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How to Simplify Camping for the Whole Family

family on a camping trip

It might seem overwhelming to plan a camping trip for the whole family, but a group outing doesn’t have to be difficult. There are plenty of tricks to make your trip easier.

Here’s how to simplify camping for even the youngest new adventurer:

What to Bring

Of course, the most important thing you’ll need is a tent. Keep in mind you don’t have to buy your own; try borrowing from a friend or renting from an outdoor goods store. Sleeping bags are important as well, but you can use pads and blankets for milder weather. A cooler of ice should also be on your list if you’re bringing perishable foods. Not all campsites sell or provide ice, so be sure to pack enough to last the weekend.

What to Eat

Plan your meals ahead of time; it’s a lot harder to make a quick run to the grocery store for a forgotten ingredient when you’re in the wilderness. If you are cooking, bring pots, pans and cooking utensils you’re willing to use outside.

Don’t forget your own dishes and silverware, too — disposable or outdoor dishware is your best bet. A few large jugs of water come in handy for cooking and washing, but bring enough to drink as well. Paper towels help with cleaning and can act as napkins. And you’ll need flashlights or lanterns for cooking at night.

Find out more about camping in Tennessee.

What to Leave at Home

It’s easy to fill the car to capacity when camping, but try to pare down to just the necessities. Leave the pillow at home and pack just a pillowcase; you can stuff it with a sweater or extra clothes when you’re going to bed, meaning one less bulky item to pack.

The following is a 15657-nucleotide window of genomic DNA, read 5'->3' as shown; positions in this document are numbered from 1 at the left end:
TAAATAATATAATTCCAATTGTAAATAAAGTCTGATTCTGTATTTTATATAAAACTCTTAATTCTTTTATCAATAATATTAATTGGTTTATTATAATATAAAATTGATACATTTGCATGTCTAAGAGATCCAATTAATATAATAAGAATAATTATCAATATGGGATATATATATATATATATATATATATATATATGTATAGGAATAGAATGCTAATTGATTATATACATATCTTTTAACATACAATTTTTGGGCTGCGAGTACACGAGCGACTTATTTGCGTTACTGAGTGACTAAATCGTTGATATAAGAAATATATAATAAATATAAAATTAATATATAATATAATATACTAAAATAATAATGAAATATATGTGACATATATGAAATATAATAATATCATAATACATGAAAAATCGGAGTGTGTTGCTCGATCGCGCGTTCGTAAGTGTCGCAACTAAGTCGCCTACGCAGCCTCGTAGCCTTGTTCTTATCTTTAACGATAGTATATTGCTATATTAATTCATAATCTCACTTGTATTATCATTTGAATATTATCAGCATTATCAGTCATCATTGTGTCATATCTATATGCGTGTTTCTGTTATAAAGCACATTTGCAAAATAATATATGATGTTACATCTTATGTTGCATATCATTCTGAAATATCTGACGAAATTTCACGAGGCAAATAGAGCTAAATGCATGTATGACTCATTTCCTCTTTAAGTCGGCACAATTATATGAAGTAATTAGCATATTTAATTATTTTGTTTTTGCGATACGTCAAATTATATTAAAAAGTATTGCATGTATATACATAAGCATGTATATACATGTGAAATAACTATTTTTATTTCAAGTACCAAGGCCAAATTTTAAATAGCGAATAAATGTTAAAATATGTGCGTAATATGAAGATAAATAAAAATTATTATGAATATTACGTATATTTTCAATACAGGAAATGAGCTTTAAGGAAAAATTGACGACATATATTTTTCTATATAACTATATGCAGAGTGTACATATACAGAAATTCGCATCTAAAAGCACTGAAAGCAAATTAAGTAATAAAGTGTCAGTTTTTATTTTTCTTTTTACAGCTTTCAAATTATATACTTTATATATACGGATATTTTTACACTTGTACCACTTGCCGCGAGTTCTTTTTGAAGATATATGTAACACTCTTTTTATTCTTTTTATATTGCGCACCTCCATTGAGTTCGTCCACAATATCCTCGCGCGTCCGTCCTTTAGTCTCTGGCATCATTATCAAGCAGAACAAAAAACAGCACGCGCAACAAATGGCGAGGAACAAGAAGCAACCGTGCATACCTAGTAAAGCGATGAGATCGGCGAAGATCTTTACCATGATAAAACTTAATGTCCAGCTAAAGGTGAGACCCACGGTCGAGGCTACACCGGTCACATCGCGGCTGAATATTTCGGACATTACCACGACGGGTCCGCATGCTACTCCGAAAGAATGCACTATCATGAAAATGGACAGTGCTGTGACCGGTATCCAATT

Plan on everything getting dirty, though, and leave your nicer clothes and shoes at home. Pack toiletries with an eye to the basics. Leave the hairdryer and curling iron as well as the makeup in the bathroom.

What to Keep in the Cooler

Having fresh food while camping is not impossible. Some campgrounds, like Smoky’s Frontcountry, have ice available nearby. If not, pack your own coolers with ice, burying the most perishable items deeply. If you bring meat, consider cooking it the first night to make sure it’s at its best.

Cheese and other dairy products will also be fine when covered in ice, so pack the bread for sandwiches you can eat while hiking. Stow chocolate for making s’mores in the cooler as well. You don’t want it to melt in the heat of the sun before that night’s campfire.

What to Cook Over the Campfire

Learning how to simplify camping takes you to task when cooking over a campfire. Therefore, prep most of your food at home! There are plenty of easy meals you can make in your kitchen that transport well to the campsite for open-fire cooking.

Try kebobs, fish filets, sloppy joes, chili and fajitas. Of course, prepackaged burgers and sausages are easy and popular as well. Vegetarians will enjoy veggie burgers, pasta, grilled vegetables, baked potatoes and quesadillas with various fillings — all of which cook quickly.

Keeping the Kids Entertained Without Electronics

Kids may be nervous about spending time outdoors without their electronics or Wi-Fi, but they might be pleasantly surprised by how much fun they can have offline. Bring a Frisbee, football and other outdoor games you don’t get around to playing with during the week.

If you have the space, bikes are fun to ride around smoother campsites and through the flattest dirt trails. Books are great for downtime, as are cards and board games. If it’s windy or raining, however, game time in the tent is always a relaxing option.

Most outdoor activities have some level of risk, and you may need to consult an expert before engaging in the activity. Always check the current weather conditions before embarking on any outdoor activity.

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